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Scott and Bob,
I did make a very brief stop at Horseshoe Lake this morning on my way to
work.  It is a rather small oxbow that is hidden from the highway by a
railroad track and levee. It is on MO-45 just south of the Garrison Sod
Farm (which is just south of the Platte River) and across the road from
the Baker Road intersection (where there is a large anhydrous ammonia
tank and an RC airfield).  There was definitely water present but I
didn't really see an open spot to access the oxbow.   I felt like I was
on private property and even though it was not posted I felt like I
didn't belong there without permission.  It did look like there might be
some shorebird habitat as there is an area that looked to be very
shallow; maybe just a thin sheet of water straight west of where you
cross the tracks, I did not really get close enough to investigate
fully.  I didn't see any birds around anywhere but I didn't really get a
very good look.  Maybe if one of the authors of that book see this they
can chime in on the property ownership status of this location.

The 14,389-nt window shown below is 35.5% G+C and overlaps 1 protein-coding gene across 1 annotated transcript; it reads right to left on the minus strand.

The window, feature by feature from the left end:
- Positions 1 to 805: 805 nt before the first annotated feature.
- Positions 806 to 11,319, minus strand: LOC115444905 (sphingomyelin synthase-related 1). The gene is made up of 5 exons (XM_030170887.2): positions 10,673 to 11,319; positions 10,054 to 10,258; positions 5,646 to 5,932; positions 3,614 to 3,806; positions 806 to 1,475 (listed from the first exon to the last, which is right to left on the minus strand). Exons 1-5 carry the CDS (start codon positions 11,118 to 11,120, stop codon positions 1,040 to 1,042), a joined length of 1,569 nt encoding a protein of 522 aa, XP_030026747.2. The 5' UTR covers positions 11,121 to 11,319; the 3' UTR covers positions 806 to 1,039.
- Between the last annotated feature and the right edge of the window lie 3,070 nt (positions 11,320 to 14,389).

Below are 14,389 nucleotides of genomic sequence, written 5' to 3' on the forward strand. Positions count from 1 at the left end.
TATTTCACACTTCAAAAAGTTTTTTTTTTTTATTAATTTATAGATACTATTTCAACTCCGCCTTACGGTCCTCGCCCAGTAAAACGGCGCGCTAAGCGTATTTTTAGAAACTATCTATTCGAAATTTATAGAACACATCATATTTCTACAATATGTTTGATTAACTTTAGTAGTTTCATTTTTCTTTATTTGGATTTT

I actually requested permission to spot birds on the sod farm a couple
of years ago and was told that I could park near the barn and do this.
I should probably call again and inquire about the oxbow as well.   I
have never really seen many shorebirds on this sod farm (lots of
Killdeer) but it does seem like it could be productive for Buffies and
Upland Sandpipers.  I did scope it a couple of weeks ago (I have been
out of town for the last two weeks) from the south side of the Platte
River bridge as there is a place that you can pull off there (it was
occupied by rail workers this morning so I didn't stop there today).  

There have been a few places in the river bottoms that have had
persistent flood water for most of the summer but as luck would have it
many of these spots have dried up in the last couple of weeks.  There
may still be a few spot along FF between Parkville and Waldron but I
have not taken that road for a few weeks.  I did visit a few spots like
this on the Kansas side (in northern Leavenworth and southern Atchison
counties) last evening and only found one Pectoral Sandpiper and two
Spotted Sandpipers among the many Killdeer and Great Blue Herons.

John Bollin
Leavenworth County, KS



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